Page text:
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    Pregnant This Summer? Beat the Heat

    Hot, humid -- and heavy with child. Pregnancy can make the summer seem hotter. But following a few simple guidelines can keep you cool.

    Keep Cool continued...

    When it comes to exercising, says Nardone, always check with your health-care provider before starting, or continuing, an exercise regimen.

    Breathing is also an important factor in keeping cool, Nardone adds. Breathing lets off heat, so make sure you have a good breathing pattern (some people breathe either too rapidly or too slowly), and if you're having a problem breathing because of allergies or asthma, for example, stay indoors.

    Hyun-Joo Lee, MD, an ob-gyn at Albert Einstein Medical Center in Philadelphia, has her own suggestions for keeping your cool while pregnant:

    • Avoid direct mid-day sun, because pregnant women are more prone to sunburn than non-pregnant women.
    • Drink one eight-ounce glass of water or electrolyte replacement liquid for each hour you are outdoors in hot weather.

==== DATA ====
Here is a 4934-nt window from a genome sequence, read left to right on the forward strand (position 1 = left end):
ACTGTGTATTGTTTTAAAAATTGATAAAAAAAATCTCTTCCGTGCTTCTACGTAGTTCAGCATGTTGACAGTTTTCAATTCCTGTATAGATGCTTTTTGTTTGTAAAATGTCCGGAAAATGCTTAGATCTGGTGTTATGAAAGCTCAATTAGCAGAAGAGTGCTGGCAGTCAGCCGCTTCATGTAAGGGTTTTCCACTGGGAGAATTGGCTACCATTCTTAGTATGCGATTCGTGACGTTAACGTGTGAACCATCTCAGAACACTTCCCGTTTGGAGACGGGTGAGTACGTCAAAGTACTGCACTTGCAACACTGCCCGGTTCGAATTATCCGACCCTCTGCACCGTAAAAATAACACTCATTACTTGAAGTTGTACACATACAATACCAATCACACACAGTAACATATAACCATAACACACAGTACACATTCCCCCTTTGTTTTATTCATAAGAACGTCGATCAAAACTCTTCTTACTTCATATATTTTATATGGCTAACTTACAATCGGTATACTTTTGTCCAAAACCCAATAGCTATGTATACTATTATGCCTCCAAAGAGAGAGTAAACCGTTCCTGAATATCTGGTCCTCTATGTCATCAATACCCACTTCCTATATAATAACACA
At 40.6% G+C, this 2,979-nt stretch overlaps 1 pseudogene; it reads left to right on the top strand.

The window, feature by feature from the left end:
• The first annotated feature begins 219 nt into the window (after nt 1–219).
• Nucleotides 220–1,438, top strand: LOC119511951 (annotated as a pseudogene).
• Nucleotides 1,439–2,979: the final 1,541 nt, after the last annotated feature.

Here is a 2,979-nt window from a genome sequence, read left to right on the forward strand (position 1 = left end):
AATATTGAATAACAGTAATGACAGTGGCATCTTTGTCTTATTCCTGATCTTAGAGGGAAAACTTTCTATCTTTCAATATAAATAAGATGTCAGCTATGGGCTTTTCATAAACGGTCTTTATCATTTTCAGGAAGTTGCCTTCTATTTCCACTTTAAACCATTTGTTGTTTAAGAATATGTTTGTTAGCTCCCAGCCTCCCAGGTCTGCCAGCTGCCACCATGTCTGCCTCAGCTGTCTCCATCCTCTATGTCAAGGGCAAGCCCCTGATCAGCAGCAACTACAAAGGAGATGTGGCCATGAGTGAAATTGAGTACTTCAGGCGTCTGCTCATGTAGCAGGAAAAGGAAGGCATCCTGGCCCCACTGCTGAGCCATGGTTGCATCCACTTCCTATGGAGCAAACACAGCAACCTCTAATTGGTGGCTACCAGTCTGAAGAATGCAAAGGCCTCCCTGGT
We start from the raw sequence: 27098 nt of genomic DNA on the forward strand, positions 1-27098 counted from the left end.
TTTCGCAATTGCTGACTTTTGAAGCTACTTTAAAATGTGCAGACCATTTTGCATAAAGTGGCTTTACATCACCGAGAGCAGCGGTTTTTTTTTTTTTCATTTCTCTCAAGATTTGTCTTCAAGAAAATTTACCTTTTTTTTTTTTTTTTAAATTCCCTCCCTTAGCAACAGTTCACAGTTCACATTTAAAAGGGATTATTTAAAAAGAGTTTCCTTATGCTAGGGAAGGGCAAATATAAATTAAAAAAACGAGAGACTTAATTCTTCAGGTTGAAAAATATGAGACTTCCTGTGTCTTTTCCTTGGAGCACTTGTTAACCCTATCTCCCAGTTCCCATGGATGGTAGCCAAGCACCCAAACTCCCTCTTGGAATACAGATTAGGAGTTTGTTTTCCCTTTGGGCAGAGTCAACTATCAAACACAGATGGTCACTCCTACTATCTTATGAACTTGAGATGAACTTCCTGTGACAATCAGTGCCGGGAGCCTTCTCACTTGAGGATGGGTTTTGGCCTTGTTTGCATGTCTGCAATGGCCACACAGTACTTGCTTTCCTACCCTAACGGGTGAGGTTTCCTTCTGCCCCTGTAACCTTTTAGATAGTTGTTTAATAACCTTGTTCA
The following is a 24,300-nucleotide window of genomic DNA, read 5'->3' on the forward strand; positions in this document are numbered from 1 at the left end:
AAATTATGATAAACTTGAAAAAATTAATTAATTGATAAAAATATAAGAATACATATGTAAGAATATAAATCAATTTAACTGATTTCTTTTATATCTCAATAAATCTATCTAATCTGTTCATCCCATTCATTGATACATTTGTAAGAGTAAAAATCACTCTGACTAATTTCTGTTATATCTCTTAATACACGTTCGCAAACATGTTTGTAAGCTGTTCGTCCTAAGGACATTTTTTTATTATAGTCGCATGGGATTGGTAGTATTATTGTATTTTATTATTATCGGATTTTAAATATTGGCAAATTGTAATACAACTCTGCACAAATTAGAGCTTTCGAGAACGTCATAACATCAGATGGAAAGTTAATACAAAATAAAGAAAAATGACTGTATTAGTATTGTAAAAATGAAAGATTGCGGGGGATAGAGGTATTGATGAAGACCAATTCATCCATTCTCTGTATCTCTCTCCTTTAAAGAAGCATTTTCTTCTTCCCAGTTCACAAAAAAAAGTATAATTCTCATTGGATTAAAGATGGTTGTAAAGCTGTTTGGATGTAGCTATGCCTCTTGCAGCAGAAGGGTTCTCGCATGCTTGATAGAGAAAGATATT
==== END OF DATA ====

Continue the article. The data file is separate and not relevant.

• Avoid vigorous outdoor activities during the hot hours of the day.
    • Use a high SPF sunscreen. If you have fair skin, use SPF 30 or 45. (Increased melanin production can lead to the "mask of pregnancy," so make sure your time in the sun is limited and don't head out without sunscreen or, better yet, sunblock.)
    • Get indoors at the first sign of weakness, fatigue, dizziness, lightheadedness, or excessive thirst. Lie down and drink some cool water or electrolyte replacement liquid. If you don't feel better soon, call your doctor.

    Another common problem in summer pregnancies is leg swelling -- called physiologic edema, Lee tells WebMD. "If the second half of pregnancy occurs during the summer months, the degree of leg swelling can increase dramatically."

    Lee offers a list of dos and don'ts for women who experience leg swelling while pregnant:


    1. Lie down for 30 to 60 minutes a day, either at the end of the workday or during lunch.
    2. Keep your legs elevated while sleeping by placing a rolled-up towel or blanket under your mattress at the foot of the bed.
    3. Wear comfortable shoes and, if possible, wear one pair of shoes that are a half size larger than your normal size.
    4. Walk two to three times a week during times other than mid-day heat.
    5. Remove your rings if they seem to be tight. Some pregnant women experience mild swelling of the hands and have to get their rings cut off.

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